‘Legion’ supplies hope to despondent cultures

By June 11, 2019

International (MNN) — Do you battle a sinful habit that you just can’t seem to shake? It may seem like a “demon” at times; haunting your steps, waiting to tempt you in times of weakness. If this describes your Christian walk, Legion may be a helpful resource.

Legion is a short film recently released by Jesus Film Project. It’s an animated version of the account recorded in Mark 5 when Jesus heals a man filled with literal demons. Director and former Disney animator Dominic Carola says, “It’s a story that resonates with a lot of people.

“[In] what sometimes seems to be an ever-darkening world, a lot of people are looking for freedom from their own personal demons, whatever they may be.”

Jesus Film Project debuted Legion in 32 languages in April and it’s already gaining global attention. Irv Klaschus, Legion’s producer, indicates the film’s popularity is a good sign. “It really seems to be something that the Lord wanted us to pursue,” Klaschus says.

Cartoons aren’t just for kids

People around the world are desperate for hope, but the Gospel message is sometimes waylaid by media style and cultural differences. Many adults in the U.S. and other Western societies associate cartoons with children’s media, placing a barrier between animated Gospel films and their intended audience.

(Image courtesy of Wikimedia Commons)

The Walt Disney Company played a significant role in connecting animation with kids. With roots dating back to 1923, Disney has a long history of animation fame in the U.S. More about that here. Feature-length animated films like The Little Mermaid, Beauty and the Beast, and Aladdin catapulted Disney to box office fame in the ‘80s and ‘90s. Carola’s portfolio includes The Lion King, Pocahontas, The Hunchback of Notre Dame, Mulan, Lilo & Stitch, and Brother Bear.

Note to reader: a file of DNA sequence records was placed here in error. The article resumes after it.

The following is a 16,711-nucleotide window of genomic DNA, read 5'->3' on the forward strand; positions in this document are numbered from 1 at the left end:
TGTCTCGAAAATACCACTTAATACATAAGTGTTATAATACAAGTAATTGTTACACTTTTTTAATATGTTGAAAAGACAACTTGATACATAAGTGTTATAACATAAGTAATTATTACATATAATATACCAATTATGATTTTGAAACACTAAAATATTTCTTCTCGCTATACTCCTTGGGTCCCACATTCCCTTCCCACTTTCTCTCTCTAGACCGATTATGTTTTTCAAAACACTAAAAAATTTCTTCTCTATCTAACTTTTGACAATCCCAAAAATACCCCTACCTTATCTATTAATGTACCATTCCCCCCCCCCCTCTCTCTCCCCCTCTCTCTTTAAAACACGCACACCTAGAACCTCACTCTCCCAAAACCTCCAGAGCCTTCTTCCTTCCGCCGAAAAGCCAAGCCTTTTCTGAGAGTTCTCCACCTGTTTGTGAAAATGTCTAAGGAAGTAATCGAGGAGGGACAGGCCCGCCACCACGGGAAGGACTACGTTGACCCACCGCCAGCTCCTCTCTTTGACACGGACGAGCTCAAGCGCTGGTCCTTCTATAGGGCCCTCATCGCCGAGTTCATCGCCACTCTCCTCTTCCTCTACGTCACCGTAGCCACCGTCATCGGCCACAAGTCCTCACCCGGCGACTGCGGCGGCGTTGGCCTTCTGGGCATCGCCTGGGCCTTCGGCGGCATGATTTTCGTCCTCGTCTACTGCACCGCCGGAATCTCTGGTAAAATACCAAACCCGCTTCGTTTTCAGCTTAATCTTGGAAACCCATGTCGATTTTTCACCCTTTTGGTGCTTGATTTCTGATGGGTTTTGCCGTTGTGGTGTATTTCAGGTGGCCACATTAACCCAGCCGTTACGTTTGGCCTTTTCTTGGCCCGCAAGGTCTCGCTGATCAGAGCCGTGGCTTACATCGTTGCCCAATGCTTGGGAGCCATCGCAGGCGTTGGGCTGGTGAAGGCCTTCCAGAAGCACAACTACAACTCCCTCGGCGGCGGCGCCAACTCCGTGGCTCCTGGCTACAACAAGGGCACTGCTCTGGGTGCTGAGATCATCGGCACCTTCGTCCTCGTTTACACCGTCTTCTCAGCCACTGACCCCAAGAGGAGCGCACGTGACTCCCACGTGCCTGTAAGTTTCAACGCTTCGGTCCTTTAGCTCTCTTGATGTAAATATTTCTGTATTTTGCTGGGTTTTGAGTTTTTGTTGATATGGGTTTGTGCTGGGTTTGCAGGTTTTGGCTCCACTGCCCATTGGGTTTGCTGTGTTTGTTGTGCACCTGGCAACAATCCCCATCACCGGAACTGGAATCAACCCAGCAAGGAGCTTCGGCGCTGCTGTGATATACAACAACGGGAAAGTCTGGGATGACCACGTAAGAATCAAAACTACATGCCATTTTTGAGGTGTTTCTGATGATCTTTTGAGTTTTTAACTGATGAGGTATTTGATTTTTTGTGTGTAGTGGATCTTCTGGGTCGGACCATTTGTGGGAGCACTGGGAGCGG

The West may be slow to embrace animation as entertainment for all ages, Carola says, but that’s not the case worldwide.

“Animation… is a very globally receptive medium,” Carola explains. “You can go to just about any country, and people are very familiar with animation nowadays.”

As such, Legion holds tremendous potential as a worldwide evangelism tool.

“It definitely is much more globally-receptive because of its medium, and it has global appeal from a visual storytelling standpoint.”

The Gospel isn’t only for the West

Traditional Gospel tools like tracts and booklets often work well for people and societies with high literacy rates. However, as the International Orality Network explains, 80 percent of the world’s population prefers to learn and communicate through non-written means.

(Photo courtesy The JESUS Film Project)

This makes Legion an ideal tool, and it gives believers an easy opportunity to share Christ. First, click here to watch Legion on Jesus Film Project’s website – but, please proceed with caution. Klaschus says some of the content may not be fit for young eyes.

“The film opens with a man cutting,” he explains. “This is a film really for [ages] 15 to 25 or older; [there are] just some very real issues. But, it’s a timeless story [of] God’s deliverance of this man in the midst of that.”

Then, learn how to share Legion with anyone you meet. Jesus Film Project developed a collection of short films called “Conversation Starters” to initiate Gospel conversations.

“You can be anywhere and say, ‘Hey, would you like to see this short film?’ And, it just takes a couple of minutes [to watch],” says Klaschus.

“Everything that we make is freely downloadable and shareable. The whole point is to equip the Body of Christ [with] creative and high-quality things like this to share with their friends and start those conversations.”

Browse the full Conversation Starters collection here.

 

 

 

Header image courtesy of Jesus Film Project via Twitter.

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